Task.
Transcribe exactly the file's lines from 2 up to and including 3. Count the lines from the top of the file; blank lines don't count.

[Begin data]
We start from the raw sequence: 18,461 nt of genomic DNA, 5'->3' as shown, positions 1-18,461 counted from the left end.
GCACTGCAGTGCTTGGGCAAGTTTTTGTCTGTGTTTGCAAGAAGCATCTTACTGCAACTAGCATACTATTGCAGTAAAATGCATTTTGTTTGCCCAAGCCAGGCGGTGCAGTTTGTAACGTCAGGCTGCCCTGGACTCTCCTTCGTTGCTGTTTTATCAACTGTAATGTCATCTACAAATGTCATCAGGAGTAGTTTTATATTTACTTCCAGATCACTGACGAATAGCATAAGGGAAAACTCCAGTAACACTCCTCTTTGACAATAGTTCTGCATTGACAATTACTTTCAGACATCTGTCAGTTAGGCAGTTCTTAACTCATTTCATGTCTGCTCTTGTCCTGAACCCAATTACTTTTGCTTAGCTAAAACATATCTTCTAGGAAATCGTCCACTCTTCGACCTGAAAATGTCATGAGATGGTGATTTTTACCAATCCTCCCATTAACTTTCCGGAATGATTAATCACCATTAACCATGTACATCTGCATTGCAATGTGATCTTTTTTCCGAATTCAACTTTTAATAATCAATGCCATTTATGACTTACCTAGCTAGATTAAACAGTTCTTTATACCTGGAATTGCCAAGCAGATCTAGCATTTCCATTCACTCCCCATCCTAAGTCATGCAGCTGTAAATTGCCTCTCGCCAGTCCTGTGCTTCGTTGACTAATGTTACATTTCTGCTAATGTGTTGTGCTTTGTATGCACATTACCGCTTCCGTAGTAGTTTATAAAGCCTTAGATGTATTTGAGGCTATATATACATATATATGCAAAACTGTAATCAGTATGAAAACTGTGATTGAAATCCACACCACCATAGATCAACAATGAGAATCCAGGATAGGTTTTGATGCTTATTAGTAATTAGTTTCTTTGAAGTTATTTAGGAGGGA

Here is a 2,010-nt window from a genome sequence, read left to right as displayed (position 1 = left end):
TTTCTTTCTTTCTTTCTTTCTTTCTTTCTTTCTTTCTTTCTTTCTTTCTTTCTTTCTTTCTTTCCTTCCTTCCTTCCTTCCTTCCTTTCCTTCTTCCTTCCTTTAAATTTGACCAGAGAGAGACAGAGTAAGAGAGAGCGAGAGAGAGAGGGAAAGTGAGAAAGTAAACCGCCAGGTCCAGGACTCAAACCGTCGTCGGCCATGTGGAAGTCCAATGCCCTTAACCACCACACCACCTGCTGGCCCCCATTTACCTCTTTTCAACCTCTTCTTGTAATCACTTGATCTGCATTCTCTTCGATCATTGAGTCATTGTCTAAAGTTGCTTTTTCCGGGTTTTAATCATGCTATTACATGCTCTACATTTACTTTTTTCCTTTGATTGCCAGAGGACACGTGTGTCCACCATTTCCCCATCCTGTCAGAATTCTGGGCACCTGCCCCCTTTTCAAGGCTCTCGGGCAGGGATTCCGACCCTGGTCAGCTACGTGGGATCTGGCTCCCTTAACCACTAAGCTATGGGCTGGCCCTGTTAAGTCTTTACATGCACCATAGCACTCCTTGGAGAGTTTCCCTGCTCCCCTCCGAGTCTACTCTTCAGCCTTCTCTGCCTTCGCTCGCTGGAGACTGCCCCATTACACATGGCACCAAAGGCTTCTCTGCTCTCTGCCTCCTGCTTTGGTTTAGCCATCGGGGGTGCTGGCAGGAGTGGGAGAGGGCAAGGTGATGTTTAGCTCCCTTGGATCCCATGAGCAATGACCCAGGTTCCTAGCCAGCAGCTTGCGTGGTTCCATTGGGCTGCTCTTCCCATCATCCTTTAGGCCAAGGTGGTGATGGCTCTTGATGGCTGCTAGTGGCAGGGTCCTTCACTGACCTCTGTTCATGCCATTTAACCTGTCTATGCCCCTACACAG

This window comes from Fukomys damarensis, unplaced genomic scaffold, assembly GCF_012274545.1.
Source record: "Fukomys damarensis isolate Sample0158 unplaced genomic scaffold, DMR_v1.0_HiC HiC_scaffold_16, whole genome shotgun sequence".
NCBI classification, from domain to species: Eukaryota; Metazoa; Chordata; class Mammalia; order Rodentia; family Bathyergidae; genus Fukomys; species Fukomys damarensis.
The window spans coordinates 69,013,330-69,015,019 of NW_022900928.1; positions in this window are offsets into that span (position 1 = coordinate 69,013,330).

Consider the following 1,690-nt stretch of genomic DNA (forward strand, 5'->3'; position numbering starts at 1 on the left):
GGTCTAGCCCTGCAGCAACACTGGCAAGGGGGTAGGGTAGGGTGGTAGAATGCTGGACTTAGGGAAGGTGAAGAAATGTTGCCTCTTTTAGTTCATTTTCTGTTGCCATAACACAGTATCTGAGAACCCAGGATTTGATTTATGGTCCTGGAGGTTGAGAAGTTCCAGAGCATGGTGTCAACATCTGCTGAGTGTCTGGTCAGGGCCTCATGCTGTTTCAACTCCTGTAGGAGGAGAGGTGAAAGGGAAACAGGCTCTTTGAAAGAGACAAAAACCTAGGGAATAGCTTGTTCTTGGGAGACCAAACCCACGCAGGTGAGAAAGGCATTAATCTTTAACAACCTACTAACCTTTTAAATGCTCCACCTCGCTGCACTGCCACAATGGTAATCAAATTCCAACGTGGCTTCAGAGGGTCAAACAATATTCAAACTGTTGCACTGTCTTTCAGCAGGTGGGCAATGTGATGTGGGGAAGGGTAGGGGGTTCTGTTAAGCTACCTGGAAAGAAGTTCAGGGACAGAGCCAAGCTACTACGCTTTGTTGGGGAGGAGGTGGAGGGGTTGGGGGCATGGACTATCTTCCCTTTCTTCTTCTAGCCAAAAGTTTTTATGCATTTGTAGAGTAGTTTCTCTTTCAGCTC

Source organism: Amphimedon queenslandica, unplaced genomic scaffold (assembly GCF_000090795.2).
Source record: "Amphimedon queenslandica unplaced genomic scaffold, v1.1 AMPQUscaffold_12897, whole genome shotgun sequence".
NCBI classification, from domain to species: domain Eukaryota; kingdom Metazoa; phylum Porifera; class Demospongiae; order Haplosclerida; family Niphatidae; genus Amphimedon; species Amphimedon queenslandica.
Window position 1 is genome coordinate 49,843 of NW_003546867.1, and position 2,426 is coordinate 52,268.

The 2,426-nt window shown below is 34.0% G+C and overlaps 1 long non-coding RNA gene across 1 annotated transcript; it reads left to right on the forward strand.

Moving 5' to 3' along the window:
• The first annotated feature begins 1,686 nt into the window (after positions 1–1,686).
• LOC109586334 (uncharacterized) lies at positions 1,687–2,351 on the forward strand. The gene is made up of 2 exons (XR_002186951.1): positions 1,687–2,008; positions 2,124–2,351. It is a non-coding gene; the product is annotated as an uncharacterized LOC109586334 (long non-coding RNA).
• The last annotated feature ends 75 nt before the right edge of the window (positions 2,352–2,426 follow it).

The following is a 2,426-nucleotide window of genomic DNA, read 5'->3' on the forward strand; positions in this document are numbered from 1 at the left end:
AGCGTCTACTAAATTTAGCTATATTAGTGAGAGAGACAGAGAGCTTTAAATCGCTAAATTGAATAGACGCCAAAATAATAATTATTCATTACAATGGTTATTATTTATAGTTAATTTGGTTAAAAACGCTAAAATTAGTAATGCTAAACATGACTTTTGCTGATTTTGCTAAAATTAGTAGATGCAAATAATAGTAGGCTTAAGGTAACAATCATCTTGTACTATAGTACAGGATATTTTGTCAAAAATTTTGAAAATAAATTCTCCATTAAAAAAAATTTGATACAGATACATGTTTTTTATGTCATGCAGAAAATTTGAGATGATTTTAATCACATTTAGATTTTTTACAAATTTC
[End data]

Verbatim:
GCACTGCAGTGCTTGGGCAAGTTTTTGTCTGTGTTTGCAAGAAGCATCTTACTGCAACTAGCATACTATTGCAGTAAAATGCATTTTGTTTGCCCAAGCCAGGCGGTGCAGTTTGTAACGTCAGGCTGCCCTGGACTCTCCTTCGTTGCTGTTTTATCAACTGTAATGTCATCTACAAATGTCATCAGGAGTAGTTTTATATTTACTTCCAGATCACTGACGAATAGCATAAGGGAAAACTCCAGTAACACTCCTCTTTGACAATAGTTCTGCATTGACAATTACTTTCAGACATCTGTCAGTTAGGCAGTTCTTAACTCATTTCATGTCTGCTCTTGTCCTGAACCCAATTACTTTTGCTTAGCTAAAACATATCTTCTAGGAAATCGTCCACTCTTCGACCTGAAAATGTCATGAGATGGTGATTTTTACCAATCCTCCCATTAACTTTCCGGAATGATTAATCACCATTAACCATGTACATCTGCATTGCAATGTGATCTTTTTTCCGAATTCAACTTTTAATAATCAATGCCATTTATGACTTACCTAGCTAGATTAAACAGTTCTTTATACCTGGAATTGCCAAGCAGATCTAGCATTTCCATTCACTCCCCATCCTAAGTCATGCAGCTGTAAATTGCCTCTCGCCAGTCCTGTGCTTCGTTGACTAATGTTACATTTCTGCTAATGTGTTGTGCTTTGTATGCACATTACCGCTTCCGTAGTAGTTTATAAAGCCTTAGATGTATTTGAGGCTATATATACATATATATGCAAAACTGTAATCAGTATGAAAACTGTGATTGAAATCCACACCACCATAGATCAACAATGAGAATCCAGGATAGGTTTTGATGCTTATTAGTAATTAGTTTCTTTGAAGTTATTTAGGAGGGA

Here is a 2,010-nt window from a genome sequence, read left to right as displayed (position 1 = left end):